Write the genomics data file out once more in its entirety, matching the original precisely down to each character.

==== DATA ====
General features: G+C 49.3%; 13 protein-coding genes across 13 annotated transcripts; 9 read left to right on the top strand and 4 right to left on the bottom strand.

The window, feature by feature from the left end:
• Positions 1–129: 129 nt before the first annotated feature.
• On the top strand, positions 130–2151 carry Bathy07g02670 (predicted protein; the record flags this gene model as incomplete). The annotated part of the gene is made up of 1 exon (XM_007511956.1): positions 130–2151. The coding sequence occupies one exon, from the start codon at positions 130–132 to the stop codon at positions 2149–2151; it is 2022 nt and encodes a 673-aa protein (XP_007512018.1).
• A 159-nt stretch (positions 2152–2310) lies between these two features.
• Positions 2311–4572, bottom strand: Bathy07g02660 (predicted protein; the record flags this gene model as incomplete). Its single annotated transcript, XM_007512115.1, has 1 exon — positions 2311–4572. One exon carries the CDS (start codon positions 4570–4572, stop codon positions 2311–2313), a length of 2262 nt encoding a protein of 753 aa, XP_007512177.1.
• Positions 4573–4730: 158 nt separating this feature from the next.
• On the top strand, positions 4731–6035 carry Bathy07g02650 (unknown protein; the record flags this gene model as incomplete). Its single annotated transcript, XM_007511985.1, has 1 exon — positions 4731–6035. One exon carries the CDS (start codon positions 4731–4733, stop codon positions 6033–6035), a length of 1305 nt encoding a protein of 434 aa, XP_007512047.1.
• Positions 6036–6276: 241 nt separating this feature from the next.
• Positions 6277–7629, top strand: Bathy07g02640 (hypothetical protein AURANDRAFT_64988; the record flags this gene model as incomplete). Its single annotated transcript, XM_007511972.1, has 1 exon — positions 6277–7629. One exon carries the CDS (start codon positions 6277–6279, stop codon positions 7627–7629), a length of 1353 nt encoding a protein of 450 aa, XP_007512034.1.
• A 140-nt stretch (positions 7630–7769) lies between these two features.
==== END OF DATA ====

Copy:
General features: G+C 49.3%; 13 protein-coding genes across 13 annotated transcripts; 9 read left to right on the top strand and 4 right to left on the bottom strand.

The window, feature by feature from the left end:
• Positions 1–129: 129 nt before the first annotated feature.
• On the top strand, positions 130–2151 carry Bathy07g02670 (predicted protein; the record flags this gene model as incomplete). The annotated part of the gene is made up of 1 exon (XM_007511956.1): positions 130–2151. The coding sequence occupies one exon, from the start codon at positions 130–132 to the stop codon at positions 2149–2151; it is 2022 nt and encodes a 673-aa protein (XP_007512018.1).
• A 159-nt stretch (positions 2152–2310) lies between these two features.
• Positions 2311–4572, bottom strand: Bathy07g02660 (predicted protein; the record flags this gene model as incomplete). Its single annotated transcript, XM_007512115.1, has 1 exon — positions 2311–4572. One exon carries the CDS (start codon positions 4570–4572, stop codon positions 2311–2313), a length of 2262 nt encoding a protein of 753 aa, XP_007512177.1.
• Positions 4573–4730: 158 nt separating this feature from the next.
• On the top strand, positions 4731–6035 carry Bathy07g02650 (unknown protein; the record flags this gene model as incomplete). Its single annotated transcript, XM_007511985.1, has 1 exon — positions 4731–6035. One exon carries the CDS (start codon positions 4731–4733, stop codon positions 6033–6035), a length of 1305 nt encoding a protein of 434 aa, XP_007512047.1.
• Positions 6036–6276: 241 nt separating this feature from the next.
• Positions 6277–7629, top strand: Bathy07g02640 (hypothetical protein AURANDRAFT_64988; the record flags this gene model as incomplete). Its single annotated transcript, XM_007511972.1, has 1 exon — positions 6277–7629. One exon carries the CDS (start codon positions 6277–6279, stop codon positions 7627–7629), a length of 1353 nt encoding a protein of 450 aa, XP_007512034.1.
• A 140-nt stretch (positions 7630–7769) lies between these two features.